For more on these early findings, see Lotan's blog post at Social flow, and see this post by media scientist Henry Jenkins.

What do you think?

-- Marcia Stepanek

(Graphic, top, by Social Flow of Invisible Children's Twitter network just after the nonprofit first posted the video, Kony2012)

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Tuesday, March 13, 2012

The Slacktivism Card

I was invited to weigh in this morning on WNYC's The Takeaway about the ongoing backlash against KONY2012, the cause video from San Diego-based Invisible Children that went crazy-viral this past week. The 30-minute video, about African warlord Joseph Kony and his crimes against children, has been watched and shared by more than 100 million people worldwide in just six days and set a Web record for speed-sharing. Directed and narrated by IC cofounder Jason Russell, the video is many things, but chiefly a call to arms for a new generation of would-be activists, and an experiment in social media strategy aimed at raising global awareness of Kony and bringing him to justice.

As a cause marketing video, KONY2012 is really, really good. (There. I said it.) It has been deeply engaging for the viewers it targets. And it's an emotionally captivating piece of personalized storytelling, well-written and clear in focus. Its effort to bring a global story home and make it personal, for its donors, is laudable. (We don't see enough of that in the aid sector.) And the KONY2012 campaign makes it easy for anyone, anywhere to participate.

Yet unlike most other cause videos being shared on the Web these days, the KONY2012 campaign has deeply riled the nation's aid sector establishment, which is both envious of IC's global reach, and, among other things, is alarmed by its chutzpah. Critics also have serious problems with the content. Included on the aid establishment's elongating list of Kony2012 criticisms are assertions that the video oversimplifies the story of its central figure, Joseph Kony (it does, but it is a cause primer for teens, not foreign policy journalism); that its young-white-San-Diego-filmmaker-pursues-black-bad-guy-in-Africa conceit smacks of American paternalism (among other things), and that the nonprofit funding the film, Invisible Children, has spent too much money on social media and technology (including high-quality video production) to track Kony's movements -- and not nearly enough to help the victims of Kony's terrorist army. There are more criticisms --some valid, and others not so much.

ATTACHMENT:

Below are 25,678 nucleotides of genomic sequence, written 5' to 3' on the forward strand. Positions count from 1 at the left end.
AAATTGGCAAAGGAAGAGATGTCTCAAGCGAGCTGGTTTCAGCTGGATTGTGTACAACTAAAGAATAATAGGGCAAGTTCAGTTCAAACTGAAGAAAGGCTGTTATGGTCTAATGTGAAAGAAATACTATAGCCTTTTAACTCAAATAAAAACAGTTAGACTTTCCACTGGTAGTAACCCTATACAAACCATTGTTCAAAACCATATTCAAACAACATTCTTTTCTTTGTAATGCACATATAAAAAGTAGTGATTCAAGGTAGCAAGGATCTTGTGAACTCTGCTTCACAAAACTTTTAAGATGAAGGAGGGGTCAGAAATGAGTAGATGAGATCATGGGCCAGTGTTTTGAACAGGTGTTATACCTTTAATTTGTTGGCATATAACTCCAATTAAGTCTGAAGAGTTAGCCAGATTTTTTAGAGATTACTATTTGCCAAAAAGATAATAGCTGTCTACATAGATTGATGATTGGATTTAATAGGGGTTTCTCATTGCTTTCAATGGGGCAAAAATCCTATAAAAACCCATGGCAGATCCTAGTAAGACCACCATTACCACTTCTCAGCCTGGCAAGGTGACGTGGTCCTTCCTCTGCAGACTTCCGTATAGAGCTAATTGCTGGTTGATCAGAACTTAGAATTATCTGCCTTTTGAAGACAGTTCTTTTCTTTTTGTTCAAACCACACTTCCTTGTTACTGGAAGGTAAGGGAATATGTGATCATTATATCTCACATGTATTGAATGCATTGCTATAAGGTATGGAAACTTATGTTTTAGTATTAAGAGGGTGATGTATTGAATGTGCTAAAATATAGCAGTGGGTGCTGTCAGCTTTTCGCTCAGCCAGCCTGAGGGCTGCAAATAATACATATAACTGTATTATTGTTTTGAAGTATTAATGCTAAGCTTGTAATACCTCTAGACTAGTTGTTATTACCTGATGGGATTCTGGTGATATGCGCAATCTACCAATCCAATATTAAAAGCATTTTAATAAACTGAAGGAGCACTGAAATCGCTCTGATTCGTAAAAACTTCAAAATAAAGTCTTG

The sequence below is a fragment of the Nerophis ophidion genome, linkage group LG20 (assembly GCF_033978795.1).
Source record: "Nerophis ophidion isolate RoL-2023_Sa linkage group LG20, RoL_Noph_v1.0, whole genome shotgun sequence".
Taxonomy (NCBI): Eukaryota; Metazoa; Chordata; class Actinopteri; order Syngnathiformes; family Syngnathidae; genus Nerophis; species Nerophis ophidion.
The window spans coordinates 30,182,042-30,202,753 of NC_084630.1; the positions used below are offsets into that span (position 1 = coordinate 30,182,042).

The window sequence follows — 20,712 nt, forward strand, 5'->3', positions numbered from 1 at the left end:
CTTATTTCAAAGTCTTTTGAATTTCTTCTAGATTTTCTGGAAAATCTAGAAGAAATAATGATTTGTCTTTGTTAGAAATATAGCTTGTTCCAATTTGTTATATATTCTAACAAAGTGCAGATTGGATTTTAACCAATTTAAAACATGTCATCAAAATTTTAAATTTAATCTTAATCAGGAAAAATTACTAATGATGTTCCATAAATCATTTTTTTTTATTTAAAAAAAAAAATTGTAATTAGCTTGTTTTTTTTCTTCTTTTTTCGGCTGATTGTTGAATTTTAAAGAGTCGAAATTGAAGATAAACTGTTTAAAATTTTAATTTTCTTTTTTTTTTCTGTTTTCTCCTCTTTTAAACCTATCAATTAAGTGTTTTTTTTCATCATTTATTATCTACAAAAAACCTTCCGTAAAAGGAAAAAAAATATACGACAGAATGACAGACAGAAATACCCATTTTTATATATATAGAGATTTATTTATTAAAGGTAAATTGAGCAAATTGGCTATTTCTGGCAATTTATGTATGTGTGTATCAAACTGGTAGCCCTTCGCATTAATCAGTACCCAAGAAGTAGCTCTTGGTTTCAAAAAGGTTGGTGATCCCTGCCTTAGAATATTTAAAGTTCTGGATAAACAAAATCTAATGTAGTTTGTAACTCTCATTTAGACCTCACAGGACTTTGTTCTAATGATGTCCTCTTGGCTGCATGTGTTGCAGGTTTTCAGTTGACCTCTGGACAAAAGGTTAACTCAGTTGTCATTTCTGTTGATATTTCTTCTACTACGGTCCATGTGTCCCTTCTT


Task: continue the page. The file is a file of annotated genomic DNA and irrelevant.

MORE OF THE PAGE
And now, as the blowback against this media-savvy, cutting-edge cause campaign enters its second week, critics have leveled their biggest salvo yet. They're calling KONY2012 an example of slacktivism -- suggesting that the KONY2012 video, the public protest of Kony's movements inside and outside Uganda planned for April 20th in cities around the globe, the fundraising "action" kits and celebrity-policymaker "influencer" networks curated to help galvanize the viral campaign are not important and ultimately, won't likely lead to much. The assertion is that the people supporting and leading KONY2012 are uncommitted actors who won't do much, ultimately, beyond frenzied video-sharing, to help IC achieve its mission.

Slacktivism? Really? It sounds oh-so-2008. Our world's communication landscape in 2012 has become denser, more complex and more participatory, with more opportunities to engage in public speech and undertake collective action. Isn't it time the establishment aid sector stop crying "slacktivism" each time a tech-savvy nonprofit starts making waves across the Internet? Might it be wiser to ask, instead, how our maturing social networks -- serving us, increasingly, as forums for collective action -- are providing new actors an important way to participate in civic action and politics, and, in many ways, are forcing a much-needed reshaping of the advocacy sector at large?

Here are some other points about slacktivism, from WNYC's Is Slacktivism the New Activism? segment this morning. (Disclosure: I teach social media strategy at NYU and am the author of a forthcoming book, Swarms: The Rise of the Digital Anti-Establishment, about the increasing use of social networks as tools of civic engagement):